Volcker’s tight-money policies exacerbated trade deficits, especially with Japan, as his “high dollar” caused imports to rise sharply while exports fell. By the time Reagan left office, both the auto and steel industries were on the brink of bankruptcy. In just two years, General Motors alone lost over $20 billion.
The trade and monetary policies of the Reagan years resulted in another two trillion dollars in trade deficits during the Bush and Clinton years, culminating in a $425-billion deficit in 2000, sending total trade deficits since Reagan took office to over three trillion dollars. Concurrently, the federal debt soared to $5.95 trillion, forcing the current Bush administration to request raising the debt ceiling to $6.7 trillion, making a mockery of the silly notion that we would enjoy trillions of dollars in surpluses over the next decade.
The relationship of trade deficits to the federal debt can no longer be ignored. Nor can the fact that over 20 million Americans have lost their jobs, their homes, their families, their health, and even their lives while the social fabric of our nation was being torn apart, creating the widest gap between “rich and poor” in our nation’s history.
Therein lies the tragic legacy of free-trade policies. When President Bush and his aides tell us that free trade creates jobs, they are doing more than blowing smoke: They are lying.
Mill Creek, WA
Mr. Kaza Replies:
Mr. Hartman is correct in raising the issue of “more fundamental structural problems” in the credit structure. Mainstream economists focus on the growth of the money supply as the source of the financial bubble. Consider the frequently cited Money of Zero Maturity (MZM), which grew at a 13-percent annual rate between 1995 and 2001, and at 14 percent post-LTCM. But they overlook the full ramifications of non-commercial bank entities, including government-sponsored enterprises (GSEs), creating money and credit.
Consider one example among many: hedge-fund speculation through repurchase agreements (or offshore “spread” and “carry trade” derivative plays) that expand institutional fund deposits and the money supply (beyond MZM growth). This credit is recycled into U.S. financial markets. Credit growth, in response to the demand for dollar-denominated financial instruments, is the key causal factor. Foreign and domestic speculators prefer these instruments because they often deliver a greater rate of return.
The credit structure’s demand for an artificially strong dollar is in conflict with the manufacturing sector’s desire for a currency in equilibrium.
Much of this credit structure is centered, as Mr. Brimelow notes, in the government sector (Federal Reserve, GSEs such as Fannie Mae, Freddie Mac, and the Federal Home Loan Bank system) or among private banks whose insurance is backed by the full faith and credit of the U.S. government—i.e., the taxpayer.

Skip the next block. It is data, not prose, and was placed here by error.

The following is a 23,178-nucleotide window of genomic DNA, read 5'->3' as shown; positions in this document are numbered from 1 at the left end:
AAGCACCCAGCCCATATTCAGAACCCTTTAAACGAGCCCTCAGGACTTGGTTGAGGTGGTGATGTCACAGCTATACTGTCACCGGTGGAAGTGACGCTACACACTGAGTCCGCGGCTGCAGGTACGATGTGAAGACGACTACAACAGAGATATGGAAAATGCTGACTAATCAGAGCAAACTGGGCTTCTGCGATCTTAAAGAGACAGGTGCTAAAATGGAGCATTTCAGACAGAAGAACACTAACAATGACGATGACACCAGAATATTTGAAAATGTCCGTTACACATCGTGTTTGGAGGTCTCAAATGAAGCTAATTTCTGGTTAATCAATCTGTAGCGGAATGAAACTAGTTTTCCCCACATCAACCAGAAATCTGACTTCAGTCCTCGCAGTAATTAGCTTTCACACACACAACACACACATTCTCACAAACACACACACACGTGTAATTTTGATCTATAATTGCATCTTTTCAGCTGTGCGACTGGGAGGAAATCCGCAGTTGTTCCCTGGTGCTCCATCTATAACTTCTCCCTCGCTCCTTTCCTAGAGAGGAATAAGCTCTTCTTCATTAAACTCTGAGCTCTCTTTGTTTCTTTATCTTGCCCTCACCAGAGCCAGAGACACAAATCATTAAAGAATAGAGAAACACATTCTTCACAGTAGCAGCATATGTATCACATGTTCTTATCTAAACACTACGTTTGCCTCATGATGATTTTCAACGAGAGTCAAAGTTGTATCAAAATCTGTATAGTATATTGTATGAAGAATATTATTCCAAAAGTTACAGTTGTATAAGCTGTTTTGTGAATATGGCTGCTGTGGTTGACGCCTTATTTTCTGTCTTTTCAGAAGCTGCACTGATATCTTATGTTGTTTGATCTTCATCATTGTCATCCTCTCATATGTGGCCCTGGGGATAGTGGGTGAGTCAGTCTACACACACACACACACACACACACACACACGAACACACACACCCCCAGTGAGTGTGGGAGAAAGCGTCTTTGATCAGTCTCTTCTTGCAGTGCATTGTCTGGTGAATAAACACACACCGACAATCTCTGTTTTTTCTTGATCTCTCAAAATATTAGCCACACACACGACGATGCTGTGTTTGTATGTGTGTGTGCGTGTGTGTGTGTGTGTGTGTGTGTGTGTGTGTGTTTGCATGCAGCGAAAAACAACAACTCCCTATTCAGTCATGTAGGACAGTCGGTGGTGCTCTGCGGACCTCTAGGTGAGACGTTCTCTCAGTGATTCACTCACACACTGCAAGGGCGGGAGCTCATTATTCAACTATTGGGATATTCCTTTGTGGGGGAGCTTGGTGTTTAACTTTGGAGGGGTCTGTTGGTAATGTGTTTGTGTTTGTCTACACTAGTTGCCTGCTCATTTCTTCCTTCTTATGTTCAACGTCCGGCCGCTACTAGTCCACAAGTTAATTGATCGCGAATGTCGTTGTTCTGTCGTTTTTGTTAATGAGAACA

Deflation has also undoubtedly contributed to the climate facing manufacturers. Japan, the world’s second-largest economy, is exporting its bad deflation (and cheaper exports), and domestic manufacturers, for only the third time since World War II, face a rare “rolling deflation” that appears, disappears, and reappears. The Producer Price Index (PPI) has been negative for three of the last five years (1997, 1998, and 2001), and Consumer Price components such as “new cars” are negative while the index itself is slightly positive. General Motors and U.S. Steel could raise prices in earlier periods of rolling deflation (1948-1954, 1959-1963) but have little pricing power today.
The current manufacturing decline began almost a year before the current recession; it is also more severe, according to the National Bureau of Economic Research, which reported on February 11: “Industrial Production. A peak occurred in June 2000 and the index declined over the next 17 months by 7.1 percent, far surpassing the average decline in the earlier recessions of 4.6 percent.” Consider the Eighth Federal Reserve District (St. Louis), which includes Illinois, Arkansas, and five other Midwestern and Southern states. Manufacturing employment in all seven states has contracted during this recession (Arkansas’ decline, spurred by high tax rates on capital investment, is the greatest on a percentage basis), while government and service-sector employment has grown in every state except Missouri and Mississippi.
Mr. Stelzer misses my main point: My essay was meant not only to illustrate that President Clinton neglected manufacturing but to warn Republicans that Ronald Reagan was their last presidential nominee to win the industrial states of Michigan, Indiana, Wisconsin, Ohio, and Pennsylvania.